As Web 3.0 makes gains and technologies such as blockchain mature, the internet will change, and business will have to evolve with it. Web 3.0, also known as Web3, offers better security and brings transparency and accountability to the forefront.
With the transition from a static Web 1.0 to the interactive and dynamic Web 2.0, businesses have been able to grow and innovate with access to a global market. However, in order to understand where the internet is going with Web 3.0, it's important to see how it's gotten where it is today.
History of the web
Tim Berners-Lee set up the first web server in 1990 and created the Word Wide Web. Back then, the internet community was limited to government and military researchers and college students.
Web 1.0 is a term used to describe the earliest versions of websites. The Domain Name System (DNS) didn't exist and users visited websites via their IP address. For example, instead of typing in techtarget.com in the URL bar, you had to enter 184.108.40.206. Websites were simple displays of text, images and links. Users couldn't edit the data, and it was non-interactive. Web 1.0 was characterized by simple HTML designs to display text and images.
The early days of the web were a time when users were consuming content, not generating it. Pages had to be as small and lightweight as possible because it was the era of dial-up computing, and websites could take minutes to load. Because Web 1.0 was before smartphones, it was only accessed by desktop computers.
The Web 2.0 era began around the start of the 21st century. The hallmark of Web 2.0 is interactivity. Pages were no longer static but dynamically generated for the user. The pages were larger and more complex as broadband expanded its reach. Streaming music and video became increasingly common.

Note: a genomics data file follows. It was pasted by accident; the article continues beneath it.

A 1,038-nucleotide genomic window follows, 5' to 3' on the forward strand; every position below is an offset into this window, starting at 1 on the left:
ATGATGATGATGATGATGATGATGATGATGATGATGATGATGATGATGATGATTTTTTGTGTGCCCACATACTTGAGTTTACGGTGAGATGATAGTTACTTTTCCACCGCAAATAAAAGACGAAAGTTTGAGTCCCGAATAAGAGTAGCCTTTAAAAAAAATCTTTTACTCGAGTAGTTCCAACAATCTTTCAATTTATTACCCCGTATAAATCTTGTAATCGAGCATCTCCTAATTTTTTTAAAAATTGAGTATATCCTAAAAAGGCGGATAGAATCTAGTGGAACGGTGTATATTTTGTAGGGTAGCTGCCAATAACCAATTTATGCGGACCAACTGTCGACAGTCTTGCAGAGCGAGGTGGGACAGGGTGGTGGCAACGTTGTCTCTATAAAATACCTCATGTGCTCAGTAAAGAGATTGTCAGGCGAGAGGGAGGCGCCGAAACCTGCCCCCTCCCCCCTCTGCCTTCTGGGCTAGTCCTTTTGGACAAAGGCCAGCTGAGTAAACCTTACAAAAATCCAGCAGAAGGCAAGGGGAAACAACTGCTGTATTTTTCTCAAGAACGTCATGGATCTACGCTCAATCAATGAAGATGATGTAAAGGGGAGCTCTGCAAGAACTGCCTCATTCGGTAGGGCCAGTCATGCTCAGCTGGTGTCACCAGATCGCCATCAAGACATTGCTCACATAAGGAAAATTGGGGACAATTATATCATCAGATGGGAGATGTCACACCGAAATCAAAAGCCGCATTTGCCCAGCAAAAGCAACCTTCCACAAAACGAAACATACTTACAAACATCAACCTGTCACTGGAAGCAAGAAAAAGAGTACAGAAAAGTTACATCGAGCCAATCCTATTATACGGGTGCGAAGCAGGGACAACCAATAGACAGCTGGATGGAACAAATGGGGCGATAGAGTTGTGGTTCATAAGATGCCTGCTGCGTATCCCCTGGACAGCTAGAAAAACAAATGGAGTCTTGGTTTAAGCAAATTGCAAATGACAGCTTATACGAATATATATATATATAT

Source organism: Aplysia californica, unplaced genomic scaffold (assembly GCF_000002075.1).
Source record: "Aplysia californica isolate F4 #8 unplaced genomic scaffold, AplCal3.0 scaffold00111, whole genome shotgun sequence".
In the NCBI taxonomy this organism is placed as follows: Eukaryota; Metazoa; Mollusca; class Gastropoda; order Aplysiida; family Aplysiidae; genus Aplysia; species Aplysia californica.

With Web 2.0 came the advent of user-generated content. It started with precursors to social media, such as GeoCities, before Myspace, Facebook, Twitter and Instagram took off. Web 2.0 allowed considerably more user input and engagement through blogs, tweets and social media networks.
The definition of Web 3.0 is slowly coming into focus. For starters, Web 3.0 aims to be fully decentralized, putting content creation in the hands of the creators and not platform owners. In many ways, this is what Tim Berners-Lee originally envisioned when he created the web.
Components of Web 3.0
Web 3.0 consists of the following five notable features:
- Semantic web. The semantic web uses AI to understand what a user or customer may mean or intend, thus enhancing and improving the accuracy of the experience. It's designed to improve web technologies in order to generate, share and connect content through more accurate understanding of searches based on the meaning of words, rather than on keywords or numbers.
- Artificial intelligence. It's not unusual for users to search for a keyword and receive unrelated results. The AI of Web 3.0 is designed to better understand what it is users are searching for and give more relevant answers.
- 3D graphics and spatial web. There were attempts to make a 3D representation of the web and websites dating back to the 1990s. However, the graphics were primitive, slow and failed to catch hold. With advances, including virtual reality, 3D graphics allow the creation of a more realistic online experience. Some industries have already incorporated 3D graphics in the promotion of products and services, such as special events and branding.
- Blockchain and cryptocurrency. Blockchain and cryptocurrency technology are inherently part of the Web 3.0 world. The hallmark of Web 3.0 is decentralization and giving greater control to content creators. Blockchain and cryptocurrency eliminate middlemen and allow for direct transactions between parties. Blockchain helps make Web 3.0 more transparent and secure while cryptocurrency eliminates intermediaries, such as financial institutions.
- Ubiquitous connectivity. Web 3.0 applications are characterized by ubiquitous connectivity thanks to broadband, 5G and IoT, which help access information from a variety of devices and not just the PC.
Business benefits of Web 3.0